This I Believe

Eleadari - Freeland, Washington
Entered on November 5, 2007
Age Group: 30 - 50
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I have a piece of scrap paper posted to my wall. On it are several ideals I hold dear. At the end of the list are the words that now guide me every day. “I believe I can always find my smile.” Something about knowing this gives me permission to frown when I need to. My bad moods come and go but my default emotion is joy.

I was not always able to find my smile. My mouth pinched with tension for the entire eight months of my toddler’s chemotherapy. My eyes were flat and dead for two years after my mother died of lung cancer. She died a month after my son was declared in remission. I almost lost my relationship with my mate when, two years after Mom’s death, I still lived each day indifferent to his affections. I had learned to suppress my fear in order to survive, and I didn’t know how to get rid of the pain after the danger had passed.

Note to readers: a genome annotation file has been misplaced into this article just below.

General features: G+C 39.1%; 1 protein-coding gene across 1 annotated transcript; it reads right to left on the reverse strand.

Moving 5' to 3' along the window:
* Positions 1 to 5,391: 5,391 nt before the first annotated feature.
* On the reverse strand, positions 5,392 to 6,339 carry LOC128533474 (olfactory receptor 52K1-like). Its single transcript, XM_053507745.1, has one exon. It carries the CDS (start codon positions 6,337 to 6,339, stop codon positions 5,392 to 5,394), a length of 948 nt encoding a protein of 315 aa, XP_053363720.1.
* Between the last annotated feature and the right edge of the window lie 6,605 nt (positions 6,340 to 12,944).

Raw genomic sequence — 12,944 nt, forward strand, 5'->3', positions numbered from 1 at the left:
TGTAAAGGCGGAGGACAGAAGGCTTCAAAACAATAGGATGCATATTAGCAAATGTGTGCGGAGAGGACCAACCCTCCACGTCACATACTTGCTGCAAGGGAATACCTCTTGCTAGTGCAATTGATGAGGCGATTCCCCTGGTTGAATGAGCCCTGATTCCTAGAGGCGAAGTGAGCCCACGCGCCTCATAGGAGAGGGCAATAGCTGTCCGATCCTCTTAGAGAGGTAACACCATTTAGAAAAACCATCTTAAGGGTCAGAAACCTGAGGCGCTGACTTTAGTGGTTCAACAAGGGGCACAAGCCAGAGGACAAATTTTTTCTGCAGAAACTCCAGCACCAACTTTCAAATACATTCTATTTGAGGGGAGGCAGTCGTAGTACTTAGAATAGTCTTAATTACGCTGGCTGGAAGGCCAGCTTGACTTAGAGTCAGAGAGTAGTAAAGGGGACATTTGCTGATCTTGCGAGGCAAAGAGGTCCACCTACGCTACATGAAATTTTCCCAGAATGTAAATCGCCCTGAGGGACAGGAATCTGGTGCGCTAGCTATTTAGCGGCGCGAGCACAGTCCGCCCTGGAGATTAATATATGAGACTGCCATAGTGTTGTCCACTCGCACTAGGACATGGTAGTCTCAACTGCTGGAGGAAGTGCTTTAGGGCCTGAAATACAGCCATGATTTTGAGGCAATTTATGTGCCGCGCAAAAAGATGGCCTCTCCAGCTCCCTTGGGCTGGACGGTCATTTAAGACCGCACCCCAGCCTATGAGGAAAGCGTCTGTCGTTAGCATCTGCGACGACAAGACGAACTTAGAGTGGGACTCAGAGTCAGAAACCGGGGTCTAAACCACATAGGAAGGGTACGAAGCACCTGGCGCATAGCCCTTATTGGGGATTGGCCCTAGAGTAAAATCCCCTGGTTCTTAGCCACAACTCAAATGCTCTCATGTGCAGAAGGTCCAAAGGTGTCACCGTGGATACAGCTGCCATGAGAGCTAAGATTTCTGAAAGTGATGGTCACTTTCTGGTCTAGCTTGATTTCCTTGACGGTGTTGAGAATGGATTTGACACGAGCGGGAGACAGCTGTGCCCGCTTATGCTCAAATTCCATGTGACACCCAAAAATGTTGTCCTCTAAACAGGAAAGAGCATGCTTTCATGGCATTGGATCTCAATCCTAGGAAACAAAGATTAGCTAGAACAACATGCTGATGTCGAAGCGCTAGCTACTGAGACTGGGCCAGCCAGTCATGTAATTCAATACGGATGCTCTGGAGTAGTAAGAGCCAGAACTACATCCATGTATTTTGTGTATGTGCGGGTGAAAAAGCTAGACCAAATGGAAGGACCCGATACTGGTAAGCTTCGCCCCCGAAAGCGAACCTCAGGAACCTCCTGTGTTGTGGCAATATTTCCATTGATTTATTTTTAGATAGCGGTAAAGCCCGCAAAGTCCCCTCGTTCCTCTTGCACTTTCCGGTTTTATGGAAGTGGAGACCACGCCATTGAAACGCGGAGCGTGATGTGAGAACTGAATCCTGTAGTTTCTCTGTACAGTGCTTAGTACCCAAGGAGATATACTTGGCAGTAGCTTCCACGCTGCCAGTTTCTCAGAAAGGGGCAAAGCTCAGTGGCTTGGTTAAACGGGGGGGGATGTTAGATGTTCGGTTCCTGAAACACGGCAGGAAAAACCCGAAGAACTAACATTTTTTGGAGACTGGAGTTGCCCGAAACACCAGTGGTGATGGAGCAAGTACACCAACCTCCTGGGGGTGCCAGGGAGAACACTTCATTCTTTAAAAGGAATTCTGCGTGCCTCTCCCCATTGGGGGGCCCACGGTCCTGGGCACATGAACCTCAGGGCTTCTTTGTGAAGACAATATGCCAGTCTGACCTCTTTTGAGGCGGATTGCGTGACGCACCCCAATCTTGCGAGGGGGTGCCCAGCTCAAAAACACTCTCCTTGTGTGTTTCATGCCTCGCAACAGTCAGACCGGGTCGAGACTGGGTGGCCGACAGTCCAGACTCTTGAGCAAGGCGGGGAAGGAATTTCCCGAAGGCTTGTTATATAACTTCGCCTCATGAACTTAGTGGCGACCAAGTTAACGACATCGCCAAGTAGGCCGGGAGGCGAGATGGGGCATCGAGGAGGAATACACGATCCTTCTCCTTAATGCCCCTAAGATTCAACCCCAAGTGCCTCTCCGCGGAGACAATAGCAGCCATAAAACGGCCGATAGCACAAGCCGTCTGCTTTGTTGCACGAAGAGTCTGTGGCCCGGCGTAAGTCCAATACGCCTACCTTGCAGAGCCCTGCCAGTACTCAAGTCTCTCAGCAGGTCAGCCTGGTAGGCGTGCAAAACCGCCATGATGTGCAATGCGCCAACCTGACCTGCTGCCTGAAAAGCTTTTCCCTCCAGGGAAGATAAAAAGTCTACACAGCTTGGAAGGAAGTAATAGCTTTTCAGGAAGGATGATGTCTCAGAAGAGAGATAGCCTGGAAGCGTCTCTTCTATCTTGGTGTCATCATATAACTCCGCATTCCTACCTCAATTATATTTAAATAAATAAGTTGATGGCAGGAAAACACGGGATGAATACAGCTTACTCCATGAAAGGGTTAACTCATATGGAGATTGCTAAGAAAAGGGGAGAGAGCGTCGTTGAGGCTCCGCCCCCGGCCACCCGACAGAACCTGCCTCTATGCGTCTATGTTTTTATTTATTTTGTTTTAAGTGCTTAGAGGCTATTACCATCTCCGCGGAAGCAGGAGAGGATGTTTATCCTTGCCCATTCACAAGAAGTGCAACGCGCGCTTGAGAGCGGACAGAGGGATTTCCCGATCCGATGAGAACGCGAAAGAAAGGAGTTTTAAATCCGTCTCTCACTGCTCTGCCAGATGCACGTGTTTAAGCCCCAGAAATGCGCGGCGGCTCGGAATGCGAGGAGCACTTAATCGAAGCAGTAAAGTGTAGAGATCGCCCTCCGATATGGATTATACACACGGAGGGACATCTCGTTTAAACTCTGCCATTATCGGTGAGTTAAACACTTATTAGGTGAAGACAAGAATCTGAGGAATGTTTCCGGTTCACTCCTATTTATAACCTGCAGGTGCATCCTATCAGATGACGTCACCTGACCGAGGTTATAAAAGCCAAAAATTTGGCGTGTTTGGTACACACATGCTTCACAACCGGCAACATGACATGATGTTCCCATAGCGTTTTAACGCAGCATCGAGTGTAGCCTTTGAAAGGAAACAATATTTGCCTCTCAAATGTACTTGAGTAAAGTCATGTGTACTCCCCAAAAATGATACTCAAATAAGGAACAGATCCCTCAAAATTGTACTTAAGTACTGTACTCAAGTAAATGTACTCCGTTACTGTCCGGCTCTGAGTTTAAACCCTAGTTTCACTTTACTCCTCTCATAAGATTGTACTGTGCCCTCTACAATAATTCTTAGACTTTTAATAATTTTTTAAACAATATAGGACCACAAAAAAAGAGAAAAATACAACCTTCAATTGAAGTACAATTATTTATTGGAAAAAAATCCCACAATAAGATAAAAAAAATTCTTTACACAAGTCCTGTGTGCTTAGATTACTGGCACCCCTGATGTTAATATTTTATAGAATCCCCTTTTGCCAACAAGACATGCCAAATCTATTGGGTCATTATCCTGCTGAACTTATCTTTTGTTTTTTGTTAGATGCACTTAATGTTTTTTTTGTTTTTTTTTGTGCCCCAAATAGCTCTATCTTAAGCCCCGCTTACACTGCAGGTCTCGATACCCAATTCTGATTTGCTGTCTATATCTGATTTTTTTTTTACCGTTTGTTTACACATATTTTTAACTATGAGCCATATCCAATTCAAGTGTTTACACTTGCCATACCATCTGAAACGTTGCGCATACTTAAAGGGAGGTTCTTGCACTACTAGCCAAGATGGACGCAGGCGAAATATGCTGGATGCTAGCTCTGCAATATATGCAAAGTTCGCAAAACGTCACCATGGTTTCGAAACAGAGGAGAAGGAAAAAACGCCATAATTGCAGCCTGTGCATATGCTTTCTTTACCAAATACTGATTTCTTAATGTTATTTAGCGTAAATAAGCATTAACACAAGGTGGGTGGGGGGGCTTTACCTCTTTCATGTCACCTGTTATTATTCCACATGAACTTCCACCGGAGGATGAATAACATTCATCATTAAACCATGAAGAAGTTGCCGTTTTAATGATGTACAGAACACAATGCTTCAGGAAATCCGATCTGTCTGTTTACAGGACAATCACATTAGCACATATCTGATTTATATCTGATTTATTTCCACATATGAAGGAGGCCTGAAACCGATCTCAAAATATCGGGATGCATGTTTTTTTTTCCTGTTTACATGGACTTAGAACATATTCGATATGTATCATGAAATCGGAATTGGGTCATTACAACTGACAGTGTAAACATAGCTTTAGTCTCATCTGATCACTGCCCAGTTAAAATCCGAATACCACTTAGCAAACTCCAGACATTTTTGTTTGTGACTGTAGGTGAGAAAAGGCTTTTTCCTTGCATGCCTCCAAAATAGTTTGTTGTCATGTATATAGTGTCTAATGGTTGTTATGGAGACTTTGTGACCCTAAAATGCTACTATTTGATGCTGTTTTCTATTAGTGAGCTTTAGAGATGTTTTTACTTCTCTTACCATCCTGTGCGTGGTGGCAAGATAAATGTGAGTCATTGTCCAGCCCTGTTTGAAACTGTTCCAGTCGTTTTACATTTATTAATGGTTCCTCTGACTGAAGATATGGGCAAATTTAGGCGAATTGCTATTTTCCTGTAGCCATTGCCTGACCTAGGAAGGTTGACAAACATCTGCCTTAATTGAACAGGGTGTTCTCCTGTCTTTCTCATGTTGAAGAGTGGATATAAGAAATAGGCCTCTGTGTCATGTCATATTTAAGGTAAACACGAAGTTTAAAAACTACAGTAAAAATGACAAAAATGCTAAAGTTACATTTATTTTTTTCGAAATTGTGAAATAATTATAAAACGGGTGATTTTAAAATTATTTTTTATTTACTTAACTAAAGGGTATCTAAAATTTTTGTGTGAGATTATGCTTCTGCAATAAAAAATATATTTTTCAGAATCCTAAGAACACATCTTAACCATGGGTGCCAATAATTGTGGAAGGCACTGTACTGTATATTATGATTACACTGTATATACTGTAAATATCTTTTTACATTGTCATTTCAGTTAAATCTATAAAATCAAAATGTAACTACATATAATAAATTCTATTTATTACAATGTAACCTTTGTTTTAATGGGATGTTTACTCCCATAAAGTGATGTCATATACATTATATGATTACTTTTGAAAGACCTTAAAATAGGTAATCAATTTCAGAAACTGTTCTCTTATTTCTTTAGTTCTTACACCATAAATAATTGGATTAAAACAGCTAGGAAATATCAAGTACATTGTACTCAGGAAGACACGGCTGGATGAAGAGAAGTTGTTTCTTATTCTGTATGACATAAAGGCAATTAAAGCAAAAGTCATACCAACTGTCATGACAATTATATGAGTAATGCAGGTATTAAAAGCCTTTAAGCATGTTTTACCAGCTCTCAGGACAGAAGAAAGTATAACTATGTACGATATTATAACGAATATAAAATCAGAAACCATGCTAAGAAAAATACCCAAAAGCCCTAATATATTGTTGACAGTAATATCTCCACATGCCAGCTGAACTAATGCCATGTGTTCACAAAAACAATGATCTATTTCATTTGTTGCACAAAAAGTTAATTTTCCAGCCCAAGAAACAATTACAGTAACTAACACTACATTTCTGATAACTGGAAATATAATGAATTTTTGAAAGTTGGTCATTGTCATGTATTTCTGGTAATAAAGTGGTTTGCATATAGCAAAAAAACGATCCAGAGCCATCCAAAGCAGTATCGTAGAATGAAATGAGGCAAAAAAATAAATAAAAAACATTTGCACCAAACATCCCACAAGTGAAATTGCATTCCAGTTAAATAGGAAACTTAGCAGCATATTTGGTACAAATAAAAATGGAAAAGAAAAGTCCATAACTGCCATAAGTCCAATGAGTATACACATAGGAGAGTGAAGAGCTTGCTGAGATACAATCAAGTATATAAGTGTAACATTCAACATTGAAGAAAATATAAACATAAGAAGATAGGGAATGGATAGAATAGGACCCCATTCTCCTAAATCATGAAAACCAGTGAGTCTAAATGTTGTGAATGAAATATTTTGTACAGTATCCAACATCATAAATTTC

During that time I discovered that I have the ability to adapt quickly to stressful circumstances. But afterwards I found it harder to adapt to happiness. Trauma forced me to change, but I had to choose to find happiness.

So three years after my son’s diagnosis I have finally chosen to believe that I can feel happy every day. If I can endure my baby cut in half, radiated, and poisoned; watch my mother die; see my entire world ripped from my grasp; and still find my smile; I can survive anything.

Years ago I lived in a small town named Sequim. It was in the rain shadow of the Olympic Mountains. Surrounded by rainforest where moss hung from the trees, this small community experienced desert-like rainfall. The daytime skies were often cloudy, but by afternoon the cloud-cover would break and the sun would peek through and the locals would say “it’s another sunny day in Sequim.”

I’ve decided to resign myself to happiness. I may feel bad right now, but wait ten minutes, my son will say something completely off the wall and I’ll start to giggle. And next thing you know it’ll be another happy day at the Acheson house.